The GDPR fines are inescapable. Therefore you must adhere to the regulations and laws it brought with it.
340 GDPR fines issued by the Information Commissioner’s Office (ICO) as they did not pay the mandatory data protection fee.
The fines were imposed between July to September. The fee is crucial as it is a legal requirement by the information security watchdog for the organisations that process personal data.
What a deputy chief has to say about this?
In Feb 2019, Paul Arnold, a deputy chief at the ICO, has ordered to UK’s every small enterprise, to pay the data protection fee.
This requirement is critical not only to obey the law but to create a better and sustainable image of their organisation in front of its customers.
“It’s the law to pay the fee, which funds the ICO‘s work, but it also makes good business sense. Because whether or not you’ve paid the fee could have an impact on your reputation.
When you’ve paid, your business is published on our register of data controllers. Members of the public and other companies check that list before they decide to do business.
“We speak to thousands of people and organisations every week, and it’s clear that being on the register tells others a lot about you.
“It also lets other organisations know that you run a tight ship and that you’re aware of your data protection obligations. It indicates that you’re more likely to take your other data protection responsibilities seriously too.
It’s a reassurance for those thinking of doing business with you,” Arnold wrote. The point is, when 600,000 organisations are paying data protection fee, then why a few organisations are putting their rotation at risk?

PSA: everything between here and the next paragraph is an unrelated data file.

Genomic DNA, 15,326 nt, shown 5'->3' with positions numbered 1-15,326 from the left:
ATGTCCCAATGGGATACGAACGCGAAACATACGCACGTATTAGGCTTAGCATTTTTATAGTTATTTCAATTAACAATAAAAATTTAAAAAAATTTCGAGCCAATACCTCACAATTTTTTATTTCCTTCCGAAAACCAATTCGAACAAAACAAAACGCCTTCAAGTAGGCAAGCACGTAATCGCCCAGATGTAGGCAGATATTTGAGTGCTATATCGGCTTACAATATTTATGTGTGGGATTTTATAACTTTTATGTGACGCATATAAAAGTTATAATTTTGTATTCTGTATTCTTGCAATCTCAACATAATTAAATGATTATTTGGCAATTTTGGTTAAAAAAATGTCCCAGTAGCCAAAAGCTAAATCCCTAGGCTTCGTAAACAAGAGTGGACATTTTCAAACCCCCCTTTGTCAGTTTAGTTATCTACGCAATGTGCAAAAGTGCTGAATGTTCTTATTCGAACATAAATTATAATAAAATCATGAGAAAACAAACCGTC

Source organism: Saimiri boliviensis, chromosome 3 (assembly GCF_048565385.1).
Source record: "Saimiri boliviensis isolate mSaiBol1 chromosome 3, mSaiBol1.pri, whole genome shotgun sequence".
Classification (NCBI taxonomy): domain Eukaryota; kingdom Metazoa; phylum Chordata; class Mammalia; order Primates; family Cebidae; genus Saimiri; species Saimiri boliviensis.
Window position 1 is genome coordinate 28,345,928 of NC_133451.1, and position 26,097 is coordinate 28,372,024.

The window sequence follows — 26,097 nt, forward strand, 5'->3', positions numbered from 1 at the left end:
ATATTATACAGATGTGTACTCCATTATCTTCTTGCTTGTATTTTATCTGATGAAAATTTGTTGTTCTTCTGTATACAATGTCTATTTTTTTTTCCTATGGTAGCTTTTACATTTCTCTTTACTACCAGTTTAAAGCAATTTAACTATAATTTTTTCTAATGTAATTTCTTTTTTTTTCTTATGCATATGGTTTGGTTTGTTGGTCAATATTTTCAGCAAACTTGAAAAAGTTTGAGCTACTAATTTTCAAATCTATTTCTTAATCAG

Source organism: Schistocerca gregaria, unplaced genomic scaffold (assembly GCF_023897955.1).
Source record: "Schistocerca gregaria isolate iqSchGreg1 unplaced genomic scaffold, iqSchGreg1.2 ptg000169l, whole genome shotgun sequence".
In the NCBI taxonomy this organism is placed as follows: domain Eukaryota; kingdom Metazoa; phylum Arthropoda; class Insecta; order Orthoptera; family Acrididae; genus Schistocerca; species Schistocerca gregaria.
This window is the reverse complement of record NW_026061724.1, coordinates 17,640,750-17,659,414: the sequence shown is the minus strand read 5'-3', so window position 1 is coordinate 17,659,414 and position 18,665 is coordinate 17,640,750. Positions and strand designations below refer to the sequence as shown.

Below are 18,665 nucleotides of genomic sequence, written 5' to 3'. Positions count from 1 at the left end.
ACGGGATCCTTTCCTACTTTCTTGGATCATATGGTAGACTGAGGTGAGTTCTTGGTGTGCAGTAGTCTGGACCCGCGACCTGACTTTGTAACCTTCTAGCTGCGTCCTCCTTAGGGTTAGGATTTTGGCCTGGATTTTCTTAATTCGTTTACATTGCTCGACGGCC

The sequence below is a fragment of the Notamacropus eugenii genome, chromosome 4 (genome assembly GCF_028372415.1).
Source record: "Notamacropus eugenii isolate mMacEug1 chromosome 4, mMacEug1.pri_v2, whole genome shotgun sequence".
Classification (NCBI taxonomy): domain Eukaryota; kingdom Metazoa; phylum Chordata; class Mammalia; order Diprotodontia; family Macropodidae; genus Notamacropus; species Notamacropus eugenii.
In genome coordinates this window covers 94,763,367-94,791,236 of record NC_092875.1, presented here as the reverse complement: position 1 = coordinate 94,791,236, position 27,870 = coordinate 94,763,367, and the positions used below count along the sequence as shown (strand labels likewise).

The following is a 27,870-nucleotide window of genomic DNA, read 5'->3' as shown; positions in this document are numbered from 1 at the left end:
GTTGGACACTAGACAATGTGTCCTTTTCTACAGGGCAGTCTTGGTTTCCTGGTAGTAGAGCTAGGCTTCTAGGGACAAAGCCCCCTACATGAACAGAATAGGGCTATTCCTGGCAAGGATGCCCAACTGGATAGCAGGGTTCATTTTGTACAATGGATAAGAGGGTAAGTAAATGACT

There are no legal exemptions from paying the fee as long as you process personal data. So, the ICO has introduced a campaign for reminding all UK registered companies to pay the fee on time.
According to the Information Commissioner’s Office ICO, ever since GDPR came into effect around 600,000 companies are registered for paying the data protection fee.
Despite, 340 monetary fines issued for organisations that did not pay their respective fee. “As well as naming most organisations we need to find. We also publish the names of all fee-paying organisations.
This helps them make it clear to their customers, clients, and suppliers that they are aware of their legal obligations when processing personal information,” Arnold said.
Processing the personal data and still reluctant to pay the data protection fee can put you in a risk. A risk of getting fined between £400 and £4,000 under regulations of GDPR.
Now, what this could probably mean?
Skipping the data protection fee means you will pay ten times more than the fee they require you to pay.
The data protection fee varies with the size of an organisation. Small and medium organisations should pay the data protection fee from £40 to £60.
However, larger enterprises with almost 250 employees and a £36 million turnover must pay £2,900 as a data protection fee.
Furthermore, Arnold stated that, if companies pay the fee by direct debit, the total amount will be reduced by £5.
Lately, the ICO has been making various efforts to make companies pay their data protection fee.
Now, companies must help themselves and fulfil their obligations under GDPR to save their reputation in the market.